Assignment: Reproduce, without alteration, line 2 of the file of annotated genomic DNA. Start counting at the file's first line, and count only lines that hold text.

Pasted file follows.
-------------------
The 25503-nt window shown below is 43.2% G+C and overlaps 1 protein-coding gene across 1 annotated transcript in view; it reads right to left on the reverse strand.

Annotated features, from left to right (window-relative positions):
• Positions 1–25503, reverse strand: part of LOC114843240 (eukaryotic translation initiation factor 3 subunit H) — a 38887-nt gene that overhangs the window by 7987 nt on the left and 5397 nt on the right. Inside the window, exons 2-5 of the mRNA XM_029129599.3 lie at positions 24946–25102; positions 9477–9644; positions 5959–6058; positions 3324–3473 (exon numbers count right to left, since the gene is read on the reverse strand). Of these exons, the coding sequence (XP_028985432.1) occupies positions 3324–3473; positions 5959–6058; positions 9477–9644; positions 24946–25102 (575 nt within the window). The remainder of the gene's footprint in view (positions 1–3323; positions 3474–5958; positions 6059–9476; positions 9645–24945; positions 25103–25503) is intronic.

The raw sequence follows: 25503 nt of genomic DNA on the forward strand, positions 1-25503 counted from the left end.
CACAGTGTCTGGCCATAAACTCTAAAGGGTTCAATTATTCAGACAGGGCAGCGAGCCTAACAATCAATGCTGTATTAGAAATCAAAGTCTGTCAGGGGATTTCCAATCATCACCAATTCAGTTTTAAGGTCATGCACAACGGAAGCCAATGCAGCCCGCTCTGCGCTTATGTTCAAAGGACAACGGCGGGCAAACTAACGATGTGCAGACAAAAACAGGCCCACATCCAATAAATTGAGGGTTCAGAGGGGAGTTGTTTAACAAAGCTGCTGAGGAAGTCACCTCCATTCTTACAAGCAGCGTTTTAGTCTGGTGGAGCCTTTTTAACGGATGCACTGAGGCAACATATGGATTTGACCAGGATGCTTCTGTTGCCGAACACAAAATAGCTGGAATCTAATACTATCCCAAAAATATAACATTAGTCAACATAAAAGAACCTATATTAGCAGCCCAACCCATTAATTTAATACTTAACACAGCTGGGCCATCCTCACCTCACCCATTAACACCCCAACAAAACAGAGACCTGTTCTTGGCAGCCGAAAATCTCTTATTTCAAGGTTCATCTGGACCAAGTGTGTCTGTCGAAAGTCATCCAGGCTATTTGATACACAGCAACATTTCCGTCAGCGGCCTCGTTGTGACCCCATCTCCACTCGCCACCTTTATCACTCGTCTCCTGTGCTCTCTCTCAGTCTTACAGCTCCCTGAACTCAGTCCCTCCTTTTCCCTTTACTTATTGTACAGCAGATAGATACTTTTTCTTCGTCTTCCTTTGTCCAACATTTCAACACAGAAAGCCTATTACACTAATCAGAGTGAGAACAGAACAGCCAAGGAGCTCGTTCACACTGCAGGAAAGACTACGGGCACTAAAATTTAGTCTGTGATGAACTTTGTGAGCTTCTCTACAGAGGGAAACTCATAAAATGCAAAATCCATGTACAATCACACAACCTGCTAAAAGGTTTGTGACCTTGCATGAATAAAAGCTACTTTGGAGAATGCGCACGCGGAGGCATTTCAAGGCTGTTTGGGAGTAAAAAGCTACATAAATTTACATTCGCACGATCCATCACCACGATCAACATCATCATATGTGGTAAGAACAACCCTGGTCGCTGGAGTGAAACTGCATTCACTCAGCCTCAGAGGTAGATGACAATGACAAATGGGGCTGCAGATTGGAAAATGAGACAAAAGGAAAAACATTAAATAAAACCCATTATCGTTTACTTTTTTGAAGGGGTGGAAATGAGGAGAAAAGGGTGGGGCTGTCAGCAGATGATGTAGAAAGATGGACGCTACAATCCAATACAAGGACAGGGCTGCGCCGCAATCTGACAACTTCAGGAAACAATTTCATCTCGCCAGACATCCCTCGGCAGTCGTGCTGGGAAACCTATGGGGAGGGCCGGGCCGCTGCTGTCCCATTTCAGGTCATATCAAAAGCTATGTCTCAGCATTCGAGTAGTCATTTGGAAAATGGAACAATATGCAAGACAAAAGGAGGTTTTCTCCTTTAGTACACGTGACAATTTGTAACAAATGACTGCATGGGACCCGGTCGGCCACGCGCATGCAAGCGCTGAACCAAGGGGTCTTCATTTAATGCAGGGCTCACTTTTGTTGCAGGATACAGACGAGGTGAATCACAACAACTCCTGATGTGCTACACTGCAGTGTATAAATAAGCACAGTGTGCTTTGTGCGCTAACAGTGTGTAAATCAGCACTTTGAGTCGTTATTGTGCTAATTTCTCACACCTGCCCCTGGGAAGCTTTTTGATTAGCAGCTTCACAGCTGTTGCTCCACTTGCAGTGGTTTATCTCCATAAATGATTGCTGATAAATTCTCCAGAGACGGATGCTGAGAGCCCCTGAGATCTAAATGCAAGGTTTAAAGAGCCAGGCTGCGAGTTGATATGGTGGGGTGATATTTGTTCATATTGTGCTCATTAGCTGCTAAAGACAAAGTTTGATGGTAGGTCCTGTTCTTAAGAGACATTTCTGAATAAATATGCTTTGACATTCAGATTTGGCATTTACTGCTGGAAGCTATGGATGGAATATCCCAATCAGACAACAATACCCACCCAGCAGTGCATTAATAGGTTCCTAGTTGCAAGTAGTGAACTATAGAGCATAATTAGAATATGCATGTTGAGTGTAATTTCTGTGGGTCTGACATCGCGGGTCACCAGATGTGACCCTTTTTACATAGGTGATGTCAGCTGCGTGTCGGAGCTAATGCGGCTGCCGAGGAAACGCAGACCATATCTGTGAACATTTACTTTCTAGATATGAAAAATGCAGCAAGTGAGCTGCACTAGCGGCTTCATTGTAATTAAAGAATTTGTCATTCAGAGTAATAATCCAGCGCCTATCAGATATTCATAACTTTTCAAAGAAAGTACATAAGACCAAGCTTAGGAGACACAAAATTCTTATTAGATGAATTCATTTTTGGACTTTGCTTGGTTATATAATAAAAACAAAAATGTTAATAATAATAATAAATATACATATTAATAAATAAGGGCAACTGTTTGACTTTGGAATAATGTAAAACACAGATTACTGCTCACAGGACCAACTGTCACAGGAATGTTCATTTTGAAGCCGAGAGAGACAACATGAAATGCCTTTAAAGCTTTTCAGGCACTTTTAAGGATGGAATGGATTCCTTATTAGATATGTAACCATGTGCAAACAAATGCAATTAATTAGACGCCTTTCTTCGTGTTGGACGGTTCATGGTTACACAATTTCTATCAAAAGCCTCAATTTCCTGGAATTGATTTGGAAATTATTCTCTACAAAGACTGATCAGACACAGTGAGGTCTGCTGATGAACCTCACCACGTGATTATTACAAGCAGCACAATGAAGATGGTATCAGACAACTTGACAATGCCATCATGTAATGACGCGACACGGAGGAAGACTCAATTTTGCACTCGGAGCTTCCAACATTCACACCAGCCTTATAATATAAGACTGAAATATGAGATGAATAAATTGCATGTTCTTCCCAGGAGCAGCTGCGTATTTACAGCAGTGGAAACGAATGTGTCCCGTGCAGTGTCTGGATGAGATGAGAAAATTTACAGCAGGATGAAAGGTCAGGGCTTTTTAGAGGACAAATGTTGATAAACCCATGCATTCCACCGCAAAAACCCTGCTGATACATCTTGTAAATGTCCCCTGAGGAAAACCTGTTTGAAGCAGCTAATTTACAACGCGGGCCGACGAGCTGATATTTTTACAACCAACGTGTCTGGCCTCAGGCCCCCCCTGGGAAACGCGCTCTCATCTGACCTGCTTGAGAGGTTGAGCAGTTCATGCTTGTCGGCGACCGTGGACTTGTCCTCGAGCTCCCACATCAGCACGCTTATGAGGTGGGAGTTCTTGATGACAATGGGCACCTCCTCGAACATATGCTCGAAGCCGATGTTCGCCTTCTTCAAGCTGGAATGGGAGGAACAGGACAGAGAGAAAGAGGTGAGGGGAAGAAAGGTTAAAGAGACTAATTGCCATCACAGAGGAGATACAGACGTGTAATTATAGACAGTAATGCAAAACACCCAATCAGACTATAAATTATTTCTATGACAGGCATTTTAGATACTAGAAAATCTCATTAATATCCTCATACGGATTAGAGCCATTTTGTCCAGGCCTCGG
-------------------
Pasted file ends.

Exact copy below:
Annotated features, from left to right (window-relative positions):